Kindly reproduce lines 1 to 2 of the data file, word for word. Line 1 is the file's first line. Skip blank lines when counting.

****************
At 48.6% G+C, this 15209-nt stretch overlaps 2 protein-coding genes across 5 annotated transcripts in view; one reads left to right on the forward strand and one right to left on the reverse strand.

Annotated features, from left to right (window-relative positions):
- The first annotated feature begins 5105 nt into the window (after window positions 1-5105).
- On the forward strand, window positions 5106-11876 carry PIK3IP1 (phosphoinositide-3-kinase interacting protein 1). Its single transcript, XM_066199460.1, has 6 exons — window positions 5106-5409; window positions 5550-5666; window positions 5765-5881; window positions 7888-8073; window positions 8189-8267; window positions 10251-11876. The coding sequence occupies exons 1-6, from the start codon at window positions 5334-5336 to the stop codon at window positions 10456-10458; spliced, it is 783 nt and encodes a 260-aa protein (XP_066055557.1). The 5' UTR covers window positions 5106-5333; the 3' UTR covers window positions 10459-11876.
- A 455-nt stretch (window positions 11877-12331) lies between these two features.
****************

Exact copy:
At 48.6% G+C, this 15209-nt stretch overlaps 2 protein-coding genes across 5 annotated transcripts in view; one reads left to right on the forward strand and one right to left on the reverse strand.

Annotated features, from left to right (window-relative positions):